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Please use this identifier to cite or link to this item: http://repository.li.mahidol.ac.th/dspace/handle/123456789/35164
Title: Intestinal parasite infections in symptomatic children attending hospital in Siem Reap, Cambodia
Authors: Catrin E. Moore
Phot Nget
Mao Saroeun
Suy Kuong
Seng Chanthou
Varun Kumar
Rachel Bousfield
Johanna Nader
J. Wendi Bailey
Nicholas J. Beeching
Nicholas P. Day
Christopher M. Parry
Mahidol University
University of Oxford
Angkor Hospital for Children
Addenbrooke's Hospital
Liverpool School of Tropical Medicine
Keywords: Agricultural and Biological Sciences;Biochemistry, Genetics and Molecular Biology
Issue Date: 7-May-2015
Citation: PLoS ONE. Vol.10, No.5 (2015)
Abstract: © 2015 Moore et al. Background: Infections with helminths and other intestinal parasites are an important but neglected problem in children in developing countries. Accurate surveys of intestinal parasites in children inform empirical treatment regimens and can assess the impact of school based drug treatment programmes. There is limited information on this topic in Cambodia. Methods: In a prospective study of intestinal parasites in symptomatic children attending Angkor Hospital for Children, Siem Reap, Cambodia, April-June 2012, samples were examined by microscopy of a direct and concentrated fecal sample. Two culture methods for hookworm and Strongyloides stercoralis were employed when sufficient sample was received. Demographic, clinical and epidemiological data were collected. Principal Findings: We studied 970 samples from 865 children. The median (inter-quartile range) age of the children was 5.4 (1.9-9.2) years, 54% were male. The proportion of children with abdominal pain was 66.8%, diarrhea 34.9%, anemia 12.7% and malnutrition 7.4%. 458 parasitic infections were detected in 340 (39.3%) children. The most common parasites using all methods of detection were hookworm (14.3%), Strongyloides stercoralis (11.6%) and Giardia lamblia (11.2%). Giardia lamblia was most common in children aged 1-5 years, hookworm and Strongyloides stercoralis were more common with increasing age. Hookworm, Strongloides stercoralis and Giardia lamblia were more common in children living outside of Siem Reap town. In a multivariate logistic regression increasing age was associated with all three infections, defecating in the forest for hookworm infection, the presence of cattle for S. stercoralis and not using soap for handwashing for G. lamblia. Conclusions/Significance: This study confirms the importance of intestinal parasitic infections in symptomatic Cambodian children and the need for adequate facilities for laboratory diagnosis together with education to improve personal hygiene and sanitation.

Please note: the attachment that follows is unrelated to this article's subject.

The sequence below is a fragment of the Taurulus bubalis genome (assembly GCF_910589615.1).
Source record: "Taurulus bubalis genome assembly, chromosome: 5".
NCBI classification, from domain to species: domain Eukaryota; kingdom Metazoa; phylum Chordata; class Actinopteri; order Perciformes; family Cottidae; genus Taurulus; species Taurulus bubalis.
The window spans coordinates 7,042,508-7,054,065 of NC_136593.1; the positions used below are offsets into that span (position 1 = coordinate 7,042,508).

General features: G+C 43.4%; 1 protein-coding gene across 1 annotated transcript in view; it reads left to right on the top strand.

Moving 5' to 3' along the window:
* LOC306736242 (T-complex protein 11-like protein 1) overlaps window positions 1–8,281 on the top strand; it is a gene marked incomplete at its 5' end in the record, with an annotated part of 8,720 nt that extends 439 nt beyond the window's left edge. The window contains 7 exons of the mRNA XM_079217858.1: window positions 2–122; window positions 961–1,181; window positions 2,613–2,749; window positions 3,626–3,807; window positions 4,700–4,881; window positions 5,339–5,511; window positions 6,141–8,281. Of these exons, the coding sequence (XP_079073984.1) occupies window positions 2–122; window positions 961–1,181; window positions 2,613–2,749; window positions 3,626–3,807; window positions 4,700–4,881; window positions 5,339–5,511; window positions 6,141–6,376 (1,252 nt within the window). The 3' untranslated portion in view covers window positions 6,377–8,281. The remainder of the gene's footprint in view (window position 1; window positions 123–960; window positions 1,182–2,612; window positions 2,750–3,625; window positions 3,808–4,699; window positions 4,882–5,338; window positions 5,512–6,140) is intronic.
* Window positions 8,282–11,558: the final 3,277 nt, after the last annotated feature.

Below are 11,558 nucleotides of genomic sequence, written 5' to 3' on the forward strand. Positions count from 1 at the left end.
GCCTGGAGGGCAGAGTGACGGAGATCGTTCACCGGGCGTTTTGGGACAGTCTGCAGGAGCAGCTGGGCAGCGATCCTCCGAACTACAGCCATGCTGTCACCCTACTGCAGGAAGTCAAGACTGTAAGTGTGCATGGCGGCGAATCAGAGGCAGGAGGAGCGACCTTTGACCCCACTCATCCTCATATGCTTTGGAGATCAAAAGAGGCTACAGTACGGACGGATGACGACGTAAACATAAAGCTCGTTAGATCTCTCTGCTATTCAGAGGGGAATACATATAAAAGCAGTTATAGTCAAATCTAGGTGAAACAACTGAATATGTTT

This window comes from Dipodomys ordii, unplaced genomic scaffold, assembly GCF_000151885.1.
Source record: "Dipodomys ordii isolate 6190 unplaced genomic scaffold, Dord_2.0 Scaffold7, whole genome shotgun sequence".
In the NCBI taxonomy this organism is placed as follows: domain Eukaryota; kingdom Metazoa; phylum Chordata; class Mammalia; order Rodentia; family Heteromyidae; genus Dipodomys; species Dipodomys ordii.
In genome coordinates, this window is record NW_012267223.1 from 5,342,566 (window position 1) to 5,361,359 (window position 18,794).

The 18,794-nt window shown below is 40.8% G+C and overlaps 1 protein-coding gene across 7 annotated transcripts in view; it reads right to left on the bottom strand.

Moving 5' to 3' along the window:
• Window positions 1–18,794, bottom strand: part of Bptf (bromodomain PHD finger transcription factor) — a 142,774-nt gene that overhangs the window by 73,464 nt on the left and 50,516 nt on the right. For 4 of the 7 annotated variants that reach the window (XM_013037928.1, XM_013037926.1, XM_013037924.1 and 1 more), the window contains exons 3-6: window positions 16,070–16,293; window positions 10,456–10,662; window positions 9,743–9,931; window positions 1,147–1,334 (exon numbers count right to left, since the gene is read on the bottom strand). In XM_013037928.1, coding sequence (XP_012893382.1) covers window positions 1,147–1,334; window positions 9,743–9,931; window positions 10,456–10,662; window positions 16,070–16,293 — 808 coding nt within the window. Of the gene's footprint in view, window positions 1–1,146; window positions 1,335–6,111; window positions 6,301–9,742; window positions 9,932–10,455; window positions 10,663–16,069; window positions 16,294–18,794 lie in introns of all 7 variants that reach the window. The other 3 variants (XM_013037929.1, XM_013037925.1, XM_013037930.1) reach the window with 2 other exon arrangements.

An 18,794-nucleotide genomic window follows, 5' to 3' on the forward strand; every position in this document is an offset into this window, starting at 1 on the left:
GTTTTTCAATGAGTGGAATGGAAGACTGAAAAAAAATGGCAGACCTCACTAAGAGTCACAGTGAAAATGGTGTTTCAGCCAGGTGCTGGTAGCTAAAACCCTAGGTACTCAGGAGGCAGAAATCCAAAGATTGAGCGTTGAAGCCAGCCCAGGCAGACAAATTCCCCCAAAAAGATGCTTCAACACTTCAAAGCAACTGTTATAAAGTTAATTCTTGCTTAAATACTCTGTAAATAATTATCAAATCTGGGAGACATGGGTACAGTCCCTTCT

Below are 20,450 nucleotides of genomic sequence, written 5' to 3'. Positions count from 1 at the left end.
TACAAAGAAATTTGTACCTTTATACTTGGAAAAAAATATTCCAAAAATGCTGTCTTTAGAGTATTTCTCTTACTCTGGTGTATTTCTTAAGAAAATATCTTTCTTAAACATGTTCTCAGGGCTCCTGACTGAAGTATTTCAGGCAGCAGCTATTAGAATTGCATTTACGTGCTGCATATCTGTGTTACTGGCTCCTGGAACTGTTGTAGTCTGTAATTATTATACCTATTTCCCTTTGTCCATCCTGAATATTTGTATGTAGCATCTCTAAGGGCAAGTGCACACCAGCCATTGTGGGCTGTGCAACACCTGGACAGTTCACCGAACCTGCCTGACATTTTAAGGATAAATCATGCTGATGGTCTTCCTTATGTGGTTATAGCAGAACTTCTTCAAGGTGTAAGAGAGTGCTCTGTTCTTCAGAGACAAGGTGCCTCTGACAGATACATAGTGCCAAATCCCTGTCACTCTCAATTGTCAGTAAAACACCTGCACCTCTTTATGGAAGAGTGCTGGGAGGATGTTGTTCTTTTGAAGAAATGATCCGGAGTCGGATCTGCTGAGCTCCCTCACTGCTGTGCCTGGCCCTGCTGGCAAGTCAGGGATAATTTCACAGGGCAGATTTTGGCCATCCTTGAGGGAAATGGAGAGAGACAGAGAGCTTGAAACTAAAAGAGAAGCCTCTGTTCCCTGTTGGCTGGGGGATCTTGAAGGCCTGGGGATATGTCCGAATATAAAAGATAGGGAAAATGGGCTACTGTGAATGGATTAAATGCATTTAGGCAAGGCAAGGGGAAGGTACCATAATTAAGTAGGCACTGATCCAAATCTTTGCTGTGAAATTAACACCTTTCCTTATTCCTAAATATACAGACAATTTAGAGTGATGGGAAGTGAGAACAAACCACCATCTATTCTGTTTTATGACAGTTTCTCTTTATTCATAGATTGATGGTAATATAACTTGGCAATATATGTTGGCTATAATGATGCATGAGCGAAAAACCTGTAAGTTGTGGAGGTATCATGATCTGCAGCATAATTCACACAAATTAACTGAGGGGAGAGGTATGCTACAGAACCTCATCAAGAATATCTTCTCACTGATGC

URI: https://www.scopus.com/inward/record.uri?partnerID=HzOxMe3b&scp=84929094096&origin=inward
http://repository.li.mahidol.ac.th/dspace/handle/123456789/35164
ISSN: 19326203
Appears in Collections:Scopus 2011-2015

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